While most of the 5,200 people building Line 3 are from oil states like Texas and Louisiana, “some 400 will be Native Americans,” Fernandez told me. “We met with all of the First Nations along that pipeline. We listened, and as a consequence there are 320 or so route modifications.”

Enbridge’s tribal relations suffered in February, when two men working on Line 3 were caught in a human trafficking sting set up to protect underage Indigenous girls.

“The two individuals that that were arrested have been fired.” Fernandez said. “We don’t tolerate that kind of activity or behavior and it’s prompted us to go to one of the contractors to say ‘This is our expectation, that they be trained to a certain level.’”

The pipeline snakes through an "energy corridor" along with power lines.

Follow the pipeline route, and feelings can change by the tribe or the mile.

“You think that people that are scrambling at home, running out of gas with no heat, are thinking about climate change?” said Jim Jones. “They’re thinking about how they’re going to heat their home and put food on the table.”

As a member of the Leech Lake Band of the Ojibwe and a former expert in cultural anthropology for the state, Enbridge hired Jones to walk the pipeline route and ensure no violation of Indigenous spaces or ruins.

Jim Jones surveyed the route for Enbridge to steer the pipeline clear of important Native American sites.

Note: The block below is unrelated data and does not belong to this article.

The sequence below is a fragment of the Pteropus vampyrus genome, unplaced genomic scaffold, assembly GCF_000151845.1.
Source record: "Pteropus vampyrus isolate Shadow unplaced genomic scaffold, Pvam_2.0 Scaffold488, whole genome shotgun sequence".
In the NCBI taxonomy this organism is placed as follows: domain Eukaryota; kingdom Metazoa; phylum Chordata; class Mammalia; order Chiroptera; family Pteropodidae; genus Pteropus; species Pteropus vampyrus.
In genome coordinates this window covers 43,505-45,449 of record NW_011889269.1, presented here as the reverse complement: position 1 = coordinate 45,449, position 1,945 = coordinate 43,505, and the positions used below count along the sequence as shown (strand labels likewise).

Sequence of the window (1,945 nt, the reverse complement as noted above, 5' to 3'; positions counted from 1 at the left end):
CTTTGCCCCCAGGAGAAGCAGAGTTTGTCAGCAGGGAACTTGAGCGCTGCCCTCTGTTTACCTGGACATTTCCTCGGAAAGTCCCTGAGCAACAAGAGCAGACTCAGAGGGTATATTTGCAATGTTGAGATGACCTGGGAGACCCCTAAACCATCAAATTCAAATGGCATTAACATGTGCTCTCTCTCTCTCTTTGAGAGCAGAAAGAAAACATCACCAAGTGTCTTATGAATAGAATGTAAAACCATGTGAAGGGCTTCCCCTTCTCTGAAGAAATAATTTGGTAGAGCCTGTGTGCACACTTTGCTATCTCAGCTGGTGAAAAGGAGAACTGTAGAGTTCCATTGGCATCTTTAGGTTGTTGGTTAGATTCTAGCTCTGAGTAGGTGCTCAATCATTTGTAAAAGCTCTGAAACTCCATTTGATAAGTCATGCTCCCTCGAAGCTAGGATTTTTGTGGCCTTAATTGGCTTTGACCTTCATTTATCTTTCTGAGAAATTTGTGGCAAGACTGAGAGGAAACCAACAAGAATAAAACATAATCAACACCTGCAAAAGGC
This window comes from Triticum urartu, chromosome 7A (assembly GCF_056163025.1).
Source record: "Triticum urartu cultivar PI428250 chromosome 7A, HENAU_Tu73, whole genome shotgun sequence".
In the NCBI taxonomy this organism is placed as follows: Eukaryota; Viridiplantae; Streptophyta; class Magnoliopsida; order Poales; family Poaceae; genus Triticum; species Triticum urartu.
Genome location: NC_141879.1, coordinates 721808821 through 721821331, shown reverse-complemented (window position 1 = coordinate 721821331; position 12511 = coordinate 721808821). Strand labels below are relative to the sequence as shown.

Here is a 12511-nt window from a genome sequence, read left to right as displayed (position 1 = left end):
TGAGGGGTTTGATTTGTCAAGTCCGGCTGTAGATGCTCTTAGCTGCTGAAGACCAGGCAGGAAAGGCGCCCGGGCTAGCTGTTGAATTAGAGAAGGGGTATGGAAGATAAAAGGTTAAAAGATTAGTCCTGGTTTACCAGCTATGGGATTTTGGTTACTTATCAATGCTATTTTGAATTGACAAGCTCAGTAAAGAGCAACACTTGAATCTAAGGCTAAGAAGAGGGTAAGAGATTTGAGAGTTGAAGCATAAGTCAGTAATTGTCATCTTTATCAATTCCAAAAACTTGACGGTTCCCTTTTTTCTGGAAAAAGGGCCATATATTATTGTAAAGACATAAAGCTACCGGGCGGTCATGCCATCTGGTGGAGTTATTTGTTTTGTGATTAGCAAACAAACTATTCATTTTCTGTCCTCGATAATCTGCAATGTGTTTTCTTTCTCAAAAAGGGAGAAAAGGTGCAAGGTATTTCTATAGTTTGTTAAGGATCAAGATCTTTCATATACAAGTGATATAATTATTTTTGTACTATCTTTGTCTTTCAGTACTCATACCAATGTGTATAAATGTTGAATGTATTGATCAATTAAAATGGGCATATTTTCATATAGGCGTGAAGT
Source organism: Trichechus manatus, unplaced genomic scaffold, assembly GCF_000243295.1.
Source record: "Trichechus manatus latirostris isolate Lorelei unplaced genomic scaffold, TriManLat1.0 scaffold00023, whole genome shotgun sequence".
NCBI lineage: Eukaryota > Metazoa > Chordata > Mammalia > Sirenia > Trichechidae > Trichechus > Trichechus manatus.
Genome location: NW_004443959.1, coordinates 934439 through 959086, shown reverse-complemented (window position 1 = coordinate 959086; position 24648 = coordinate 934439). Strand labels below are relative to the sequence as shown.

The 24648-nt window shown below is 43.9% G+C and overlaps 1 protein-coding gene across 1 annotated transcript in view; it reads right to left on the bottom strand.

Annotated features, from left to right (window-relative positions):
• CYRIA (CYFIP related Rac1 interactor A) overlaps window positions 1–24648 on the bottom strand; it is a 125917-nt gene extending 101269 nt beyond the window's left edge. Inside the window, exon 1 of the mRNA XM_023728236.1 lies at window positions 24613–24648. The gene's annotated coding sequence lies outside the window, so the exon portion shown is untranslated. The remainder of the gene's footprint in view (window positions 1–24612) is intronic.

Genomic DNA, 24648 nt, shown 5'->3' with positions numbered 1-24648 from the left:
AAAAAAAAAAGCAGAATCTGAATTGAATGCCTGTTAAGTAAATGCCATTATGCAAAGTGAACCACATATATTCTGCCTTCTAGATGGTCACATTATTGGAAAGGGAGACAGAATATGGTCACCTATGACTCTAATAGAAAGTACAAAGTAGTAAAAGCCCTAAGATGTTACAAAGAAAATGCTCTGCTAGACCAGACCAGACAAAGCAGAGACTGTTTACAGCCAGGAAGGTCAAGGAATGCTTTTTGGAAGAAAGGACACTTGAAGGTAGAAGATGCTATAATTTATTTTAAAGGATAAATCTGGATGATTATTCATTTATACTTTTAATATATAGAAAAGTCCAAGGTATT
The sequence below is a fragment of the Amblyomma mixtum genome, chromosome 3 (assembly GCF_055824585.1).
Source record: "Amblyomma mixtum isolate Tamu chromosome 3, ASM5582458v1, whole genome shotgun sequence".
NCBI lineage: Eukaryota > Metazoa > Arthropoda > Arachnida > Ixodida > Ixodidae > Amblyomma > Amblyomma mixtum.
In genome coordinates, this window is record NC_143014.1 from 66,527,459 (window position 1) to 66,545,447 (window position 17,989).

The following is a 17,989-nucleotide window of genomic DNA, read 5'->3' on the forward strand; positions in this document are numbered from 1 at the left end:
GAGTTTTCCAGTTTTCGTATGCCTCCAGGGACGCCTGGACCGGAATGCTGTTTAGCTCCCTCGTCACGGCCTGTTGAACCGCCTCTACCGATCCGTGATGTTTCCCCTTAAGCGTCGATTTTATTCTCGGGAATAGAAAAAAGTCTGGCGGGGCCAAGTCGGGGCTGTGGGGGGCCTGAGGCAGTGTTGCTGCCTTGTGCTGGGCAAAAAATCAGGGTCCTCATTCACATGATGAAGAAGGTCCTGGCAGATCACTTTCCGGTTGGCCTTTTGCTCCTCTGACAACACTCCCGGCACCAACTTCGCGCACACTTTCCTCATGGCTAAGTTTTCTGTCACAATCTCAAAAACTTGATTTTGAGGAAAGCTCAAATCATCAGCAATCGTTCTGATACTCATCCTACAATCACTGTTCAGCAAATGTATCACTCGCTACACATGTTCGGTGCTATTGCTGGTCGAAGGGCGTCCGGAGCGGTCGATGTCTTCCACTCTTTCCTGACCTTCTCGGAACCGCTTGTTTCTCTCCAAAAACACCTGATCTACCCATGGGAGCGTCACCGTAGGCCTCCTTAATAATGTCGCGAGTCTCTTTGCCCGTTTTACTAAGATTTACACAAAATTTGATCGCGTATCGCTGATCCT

“I’m at peace that I’ve done the best I can to protect what’s important to us,” he said. “And I can honestly tell you, as of today, nothing of historic context has been unearthed or disturbed.”

After the Fond du Lac Band of Lake Superior Chippewa struck a deal with Enbridge to run a part of Line 3 through their reservation, tribal leaders said they were put in an impossible position. Some tribes worked with Enbridge on the route, while others like Winona LaDuke of the White Earth Band of Ojibwe have nothing but scorn for Enbridge.

LaDuke laughed when told of Jones’s promise. “He’s looking for pot shards and arrowheads. We’re live people.”

Winona LaDuke says she is undeterred by being arrested while protesting Enbridge Line 3.

LaDuke is a longtime environmental activist who twice ran for vice president on Ralph Nader’s Green Party ticket, but after fighting for Indigenous rights against extractive energy companies for years, she never imagined the fight would come to her.

“Enbridge wants to criminalize us,” she said. “I’m a grandmother, you know, graduated from Harvard, ran twice for vice president, at what point did I become a criminal? I’m just asking, ‘How much risk should we as Americans take so a Canadian multinational can get a little richer at the end of the tar sands era?’”

She helped convince a sympathetic local to sell them a little piece of land where the pipeline intersects the Mississippi and as the weather warms, the protesters hope their number of tents, yurts and ice-fishing shanties will grow faster than Enbridge can drill under the frozen Mississippi.

Pipe is laid for Line 3 through the northern Minnesota forests.

“Our people say ‘Don’t pick a fight with Mother Nature. You can’t win, and we’re getting we’re getting pounded. So why would you pipe the equivalent of 50 new coal fired power plants with this?” LaDuke said, pointing at Line 3.

“The tar sands is the gun. This is the trigger.”